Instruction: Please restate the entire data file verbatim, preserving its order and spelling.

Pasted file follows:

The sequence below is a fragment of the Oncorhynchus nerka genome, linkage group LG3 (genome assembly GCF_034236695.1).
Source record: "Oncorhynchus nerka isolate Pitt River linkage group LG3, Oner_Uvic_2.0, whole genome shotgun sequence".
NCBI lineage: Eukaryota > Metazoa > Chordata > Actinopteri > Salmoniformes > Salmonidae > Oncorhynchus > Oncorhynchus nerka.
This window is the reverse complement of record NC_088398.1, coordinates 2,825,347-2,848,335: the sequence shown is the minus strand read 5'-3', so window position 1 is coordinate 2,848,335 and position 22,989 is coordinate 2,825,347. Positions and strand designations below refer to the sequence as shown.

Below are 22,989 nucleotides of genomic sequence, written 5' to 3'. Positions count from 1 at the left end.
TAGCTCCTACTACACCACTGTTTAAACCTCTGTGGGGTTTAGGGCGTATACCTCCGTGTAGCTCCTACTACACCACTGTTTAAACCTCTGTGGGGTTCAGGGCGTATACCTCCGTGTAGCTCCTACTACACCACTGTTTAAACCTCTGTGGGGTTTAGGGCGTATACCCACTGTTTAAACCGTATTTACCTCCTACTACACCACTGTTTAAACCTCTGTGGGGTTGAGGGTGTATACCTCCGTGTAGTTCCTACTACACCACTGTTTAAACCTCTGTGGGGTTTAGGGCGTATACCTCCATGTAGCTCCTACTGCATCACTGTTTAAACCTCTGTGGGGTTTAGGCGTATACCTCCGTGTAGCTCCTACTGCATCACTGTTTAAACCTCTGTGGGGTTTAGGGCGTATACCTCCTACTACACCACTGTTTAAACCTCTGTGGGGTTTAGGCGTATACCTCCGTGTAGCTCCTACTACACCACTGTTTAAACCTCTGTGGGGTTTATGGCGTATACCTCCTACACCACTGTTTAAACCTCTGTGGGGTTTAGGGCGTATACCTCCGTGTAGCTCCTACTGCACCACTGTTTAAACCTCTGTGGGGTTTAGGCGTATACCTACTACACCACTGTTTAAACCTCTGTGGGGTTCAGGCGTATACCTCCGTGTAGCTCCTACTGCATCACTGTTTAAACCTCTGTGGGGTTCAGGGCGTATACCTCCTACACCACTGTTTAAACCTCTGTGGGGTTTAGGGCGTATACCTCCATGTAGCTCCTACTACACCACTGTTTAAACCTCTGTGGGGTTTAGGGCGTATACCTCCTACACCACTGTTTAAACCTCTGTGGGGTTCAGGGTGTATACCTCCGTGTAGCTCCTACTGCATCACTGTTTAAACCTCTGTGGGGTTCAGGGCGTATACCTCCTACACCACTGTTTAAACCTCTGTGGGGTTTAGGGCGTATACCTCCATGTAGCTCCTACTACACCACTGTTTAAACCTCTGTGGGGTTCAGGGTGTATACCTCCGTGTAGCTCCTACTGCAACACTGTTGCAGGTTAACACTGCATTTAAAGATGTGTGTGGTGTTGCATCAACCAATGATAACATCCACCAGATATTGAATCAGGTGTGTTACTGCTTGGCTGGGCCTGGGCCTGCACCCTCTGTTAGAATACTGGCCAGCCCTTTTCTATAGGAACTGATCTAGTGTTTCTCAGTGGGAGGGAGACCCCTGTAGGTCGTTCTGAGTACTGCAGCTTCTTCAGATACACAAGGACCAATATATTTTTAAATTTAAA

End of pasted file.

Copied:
The sequence below is a fragment of the Oncorhynchus nerka genome, linkage group LG3 (genome assembly GCF_034236695.1).
Source record: "Oncorhynchus nerka isolate Pitt River linkage group LG3, Oner_Uvic_2.0, whole genome shotgun sequence".
NCBI lineage: Eukaryota > Metazoa > Chordata > Actinopteri > Salmoniformes > Salmonidae > Oncorhynchus > Oncorhynchus nerka.
This window is the reverse complement of record NC_088398.1, coordinates 2,825,347-2,848,335: the sequence shown is the minus strand read 5'-3', so window position 1 is coordinate 2,848,335 and position 22,989 is coordinate 2,825,347. Positions and strand designations below refer to the sequence as shown.

Below are 22,989 nucleotides of genomic sequence, written 5' to 3'. Positions count from 1 at the left end.
TAGCTCCTACTACACCACTGTTTAAACCTCTGTGGGGTTTAGGGCGTATACCTCCGTGTAGCTCCTACTACACCACTGTTTAAACCTCTGTGGGGTTCAGGGCGTATACCTCCGTGTAGCTCCTACTACACCACTGTTTAAACCTCTGTGGGGTTTAGGGCGTATACCCACTGTTTAAACCGTATTTACCTCCTACTACACCACTGTTTAAACCTCTGTGGGGTTGAGGGTGTATACCTCCGTGTAGTTCCTACTACACCACTGTTTAAACCTCTGTGGGGTTTAGGGCGTATACCTCCATGTAGCTCCTACTGCATCACTGTTTAAACCTCTGTGGGGTTTAGGCGTATACCTCCGTGTAGCTCCTACTGCATCACTGTTTAAACCTCTGTGGGGTTTAGGGCGTATACCTCCTACTACACCACTGTTTAAACCTCTGTGGGGTTTAGGCGTATACCTCCGTGTAGCTCCTACTACACCACTGTTTAAACCTCTGTGGGGTTTATGGCGTATACCTCCTACACCACTGTTTAAACCTCTGTGGGGTTTAGGGCGTATACCTCCGTGTAGCTCCTACTGCACCACTGTTTAAACCTCTGTGGGGTTTAGGCGTATACCTACTACACCACTGTTTAAACCTCTGTGGGGTTCAGGCGTATACCTCCGTGTAGCTCCTACTGCATCACTGTTTAAACCTCTGTGGGGTTCAGGGCGTATACCTCCTACACCACTGTTTAAACCTCTGTGGGGTTTAGGGCGTATACCTCCATGTAGCTCCTACTACACCACTGTTTAAACCTCTGTGGGGTTTAGGGCGTATACCTCCTACACCACTGTTTAAACCTCTGTGGGGTTCAGGGTGTATACCTCCGTGTAGCTCCTACTGCATCACTGTTTAAACCTCTGTGGGGTTCAGGGCGTATACCTCCTACACCACTGTTTAAACCTCTGTGGGGTTTAGGGCGTATACCTCCATGTAGCTCCTACTACACCACTGTTTAAACCTCTGTGGGGTTCAGGGTGTATACCTCCGTGTAGCTCCTACTGCAACACTGTTGCAGGTTAACACTGCATTTAAAGATGTGTGTGGTGTTGCATCAACCAATGATAACATCCACCAGATATTGAATCAGGTGTGTTACTGCTTGGCTGGGCCTGGGCCTGCACCCTCTGTTAGAATACTGGCCAGCCCTTTTCTATAGGAACTGATCTAGTGTTTCTCAGTGGGAGGGAGACCCCTGTAGGTCGTTCTGAGTACTGCAGCTTCTTCAGATACACAAGGACCAATATATTTTTAAATTTAAA